Handling Dead Rodents in Your Ductwork
Suspecting that you have a dead mouse in the ductwork sits high on the list of things homeowners never want to deal with, but it could happen. The smell alone is all the evidence you need that your once clean ductwork needs immediate attention.
What to Do
Chances are, the ducts in your home run through the attic where mice can make their way into your home or ductwork. The easiest way to pinpoint where the smell is coming from is to sniff it out with your nose. You’ll also need a strong flashlight, ladder and screwdriver.
- Remove the register cover using the screwdriver.
- Shine the flashlight into the ductwork and look for signs of a dead animal. If it’s a mouse, it may be quite small in spite of how badly it smells.
- Assess whether you can reach it. Grabbing tools might help, and you can also fashion your own by taking apart a close hanger to use as a hook or using a broom to fish it out.
- If you’re not sure you can handle the smell one more time but want to do the work yourself, use the same technique veterinarians use when encountering foul smells: Smother the area just beneath your nostrils with menthol ointment used for colds and coughs. After retrieving the body, use bleach to sanitize the area.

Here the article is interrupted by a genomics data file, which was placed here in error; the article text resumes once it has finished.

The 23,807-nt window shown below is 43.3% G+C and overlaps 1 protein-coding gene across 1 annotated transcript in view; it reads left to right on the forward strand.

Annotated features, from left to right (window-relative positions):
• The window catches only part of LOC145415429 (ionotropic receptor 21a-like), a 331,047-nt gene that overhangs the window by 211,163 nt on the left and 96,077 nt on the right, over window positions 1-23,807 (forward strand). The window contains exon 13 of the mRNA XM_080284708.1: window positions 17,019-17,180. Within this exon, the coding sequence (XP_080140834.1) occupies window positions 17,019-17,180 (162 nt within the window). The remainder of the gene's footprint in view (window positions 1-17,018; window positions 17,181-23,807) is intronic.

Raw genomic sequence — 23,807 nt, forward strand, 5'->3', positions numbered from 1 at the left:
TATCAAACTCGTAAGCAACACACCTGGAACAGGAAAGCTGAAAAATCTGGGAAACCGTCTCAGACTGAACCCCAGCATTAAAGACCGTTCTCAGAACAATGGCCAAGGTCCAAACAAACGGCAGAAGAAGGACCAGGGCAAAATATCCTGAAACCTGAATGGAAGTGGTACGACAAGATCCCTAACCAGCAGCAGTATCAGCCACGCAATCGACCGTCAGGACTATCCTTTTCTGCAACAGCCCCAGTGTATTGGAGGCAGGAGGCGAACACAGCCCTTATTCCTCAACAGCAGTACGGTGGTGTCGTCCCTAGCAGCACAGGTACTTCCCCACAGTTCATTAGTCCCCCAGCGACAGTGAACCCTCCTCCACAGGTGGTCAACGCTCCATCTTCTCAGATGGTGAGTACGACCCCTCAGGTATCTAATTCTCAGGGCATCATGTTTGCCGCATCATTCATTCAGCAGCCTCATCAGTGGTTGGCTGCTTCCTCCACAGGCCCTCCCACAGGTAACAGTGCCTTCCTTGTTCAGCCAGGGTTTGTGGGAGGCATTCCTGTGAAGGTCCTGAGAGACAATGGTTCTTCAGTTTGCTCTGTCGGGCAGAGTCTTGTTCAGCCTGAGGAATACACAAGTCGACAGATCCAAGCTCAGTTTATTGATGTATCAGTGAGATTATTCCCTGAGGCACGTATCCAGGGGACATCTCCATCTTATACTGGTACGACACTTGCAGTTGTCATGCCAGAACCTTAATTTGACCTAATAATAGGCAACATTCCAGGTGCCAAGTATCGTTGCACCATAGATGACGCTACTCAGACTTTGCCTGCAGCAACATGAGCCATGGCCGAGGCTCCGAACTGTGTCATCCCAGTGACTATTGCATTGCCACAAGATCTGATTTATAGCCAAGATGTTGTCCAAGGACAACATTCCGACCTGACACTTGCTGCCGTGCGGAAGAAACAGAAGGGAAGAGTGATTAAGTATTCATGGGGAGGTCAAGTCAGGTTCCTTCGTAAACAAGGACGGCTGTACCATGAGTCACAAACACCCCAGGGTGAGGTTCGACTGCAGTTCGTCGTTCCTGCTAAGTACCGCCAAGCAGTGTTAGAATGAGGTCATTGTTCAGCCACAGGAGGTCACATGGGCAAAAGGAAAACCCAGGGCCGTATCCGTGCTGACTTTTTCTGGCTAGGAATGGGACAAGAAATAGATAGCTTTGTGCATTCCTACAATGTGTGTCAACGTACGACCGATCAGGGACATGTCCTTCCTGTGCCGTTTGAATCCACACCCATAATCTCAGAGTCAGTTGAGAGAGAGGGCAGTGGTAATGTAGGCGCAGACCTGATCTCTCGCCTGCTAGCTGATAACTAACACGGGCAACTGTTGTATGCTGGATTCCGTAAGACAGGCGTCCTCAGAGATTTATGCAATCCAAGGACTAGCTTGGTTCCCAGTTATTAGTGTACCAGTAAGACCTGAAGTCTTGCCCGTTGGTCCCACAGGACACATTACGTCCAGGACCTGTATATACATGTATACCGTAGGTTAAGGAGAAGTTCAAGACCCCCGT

If you’re one of the many who’d rather not deal with any part of the problem, call your HVAC contractor promptly for assistance. When the technical team has extracted the deceased, they’ll also make sure you have clean ductwork after they’re done. They’ll also pinpoint the place where the vermin entered the ductwork and fix it.
The best ways to stay on top of the condition of your ducts is through annual HVAC system inspections and paying attention to the condition of your register covers. When the covers are dust-free, chances are you have tight and clean ductwork. If you have any concerns about the condition of your ducts, contact Rinaldi’s Energy Solutions, providing HVAC services for Orlando-area homeowners.
Our goal is to help educate our customers in Orlando, Florida and surrounding areas about energy and home comfort issues (specific to HVAC systems).
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